One of my favorite aspects of Martian science fiction, fantasy & horror (besides beautiful princesses, creepy creatures, and deadly weapons) is the ruins of abandoned, long-lost, dead cities. Check out this excerpt, from British author Edwin Lester Arnold’s influential novel Lieut. Gullivar Jones: His Vacation (1905), later republished in paperback as Gulliver of Mars:
Without stopping to think what that might mean I hurried on, the wailing now right ahead, a tremulous tumult of gentle grief rising and falling on the night air like the sound of a sea after a storm; and so, presently, in a minute or two, came upon a ruined archway spanning the lonely road, held together by great masses of black-fingered creepers, gaunt and ghostly in the shadows, an extraordinary and unexpected vision; and as I stopped with a jerk under that forbidding gateway and glared at its tumbled masonry and great portals hanging rotten at their hinges, suddenly the truth flashed upon me. I had taken the forbidden road after all. I was in the ancient, ghost-haunted city of Queen Yang!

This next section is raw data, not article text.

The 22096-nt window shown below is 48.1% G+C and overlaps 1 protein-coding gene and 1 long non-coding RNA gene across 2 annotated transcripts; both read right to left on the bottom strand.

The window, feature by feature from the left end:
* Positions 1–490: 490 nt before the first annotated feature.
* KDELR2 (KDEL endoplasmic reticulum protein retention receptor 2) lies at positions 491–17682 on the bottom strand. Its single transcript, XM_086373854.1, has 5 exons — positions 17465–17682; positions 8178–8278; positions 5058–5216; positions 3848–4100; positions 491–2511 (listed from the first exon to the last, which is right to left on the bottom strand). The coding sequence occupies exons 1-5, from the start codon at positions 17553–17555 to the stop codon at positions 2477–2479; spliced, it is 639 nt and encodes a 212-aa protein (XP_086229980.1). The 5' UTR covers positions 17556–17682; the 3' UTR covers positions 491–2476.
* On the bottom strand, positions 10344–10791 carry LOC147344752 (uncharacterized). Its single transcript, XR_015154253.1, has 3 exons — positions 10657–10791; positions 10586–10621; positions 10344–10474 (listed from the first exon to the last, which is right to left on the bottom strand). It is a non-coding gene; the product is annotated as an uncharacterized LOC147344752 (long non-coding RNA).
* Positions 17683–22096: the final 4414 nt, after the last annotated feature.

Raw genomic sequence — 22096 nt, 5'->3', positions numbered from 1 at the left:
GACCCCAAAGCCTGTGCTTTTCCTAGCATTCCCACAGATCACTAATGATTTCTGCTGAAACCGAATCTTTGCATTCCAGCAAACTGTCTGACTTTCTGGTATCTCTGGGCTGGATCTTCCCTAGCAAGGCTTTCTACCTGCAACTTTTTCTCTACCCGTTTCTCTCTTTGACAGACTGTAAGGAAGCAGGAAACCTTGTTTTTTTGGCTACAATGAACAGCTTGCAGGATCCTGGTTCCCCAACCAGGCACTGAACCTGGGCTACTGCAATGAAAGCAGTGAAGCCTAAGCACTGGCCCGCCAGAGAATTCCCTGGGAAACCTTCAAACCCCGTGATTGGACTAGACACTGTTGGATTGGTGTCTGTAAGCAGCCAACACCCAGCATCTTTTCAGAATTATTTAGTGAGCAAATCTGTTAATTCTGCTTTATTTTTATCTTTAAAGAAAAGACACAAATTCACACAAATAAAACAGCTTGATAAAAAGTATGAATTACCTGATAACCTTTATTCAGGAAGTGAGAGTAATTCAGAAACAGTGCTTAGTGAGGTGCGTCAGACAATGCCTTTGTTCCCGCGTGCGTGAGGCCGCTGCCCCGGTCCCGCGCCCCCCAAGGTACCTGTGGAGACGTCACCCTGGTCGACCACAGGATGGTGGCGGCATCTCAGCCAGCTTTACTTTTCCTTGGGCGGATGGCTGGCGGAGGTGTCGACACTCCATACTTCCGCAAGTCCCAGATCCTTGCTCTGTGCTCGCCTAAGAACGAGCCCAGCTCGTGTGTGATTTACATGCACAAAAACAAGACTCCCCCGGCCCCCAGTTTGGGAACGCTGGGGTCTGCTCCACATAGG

The dark forest seemed to shut behind as I entered the gateway of the deserted Hither town, against which my wood-cutter friend had warned me, while inside the soft mist hung in the starlight like grey drapery over endless vistas of ruins. What was I to do? Without all was black and cheerless, inside there was at least shelter. Wet and cold, my courage was not to be put down by the stories of a silly savage; I would go on whatever happened. Besides, the soft sound of crying, now apparently all about, seemed companionable, and I had heard so much of ghosts of late, the sharp edge of fear at their presence was wearing off.
So in I went: up a broad, decayed street, its flagstones heaved everywhere by the roots of gnarled trees, and finding nothing save ruin, tried to rest under a wall. But the night air was chilly and the shelter poor, so out I came again, with the wailing in the shadows so close about now that I stopped, and mustering up courage called aloud...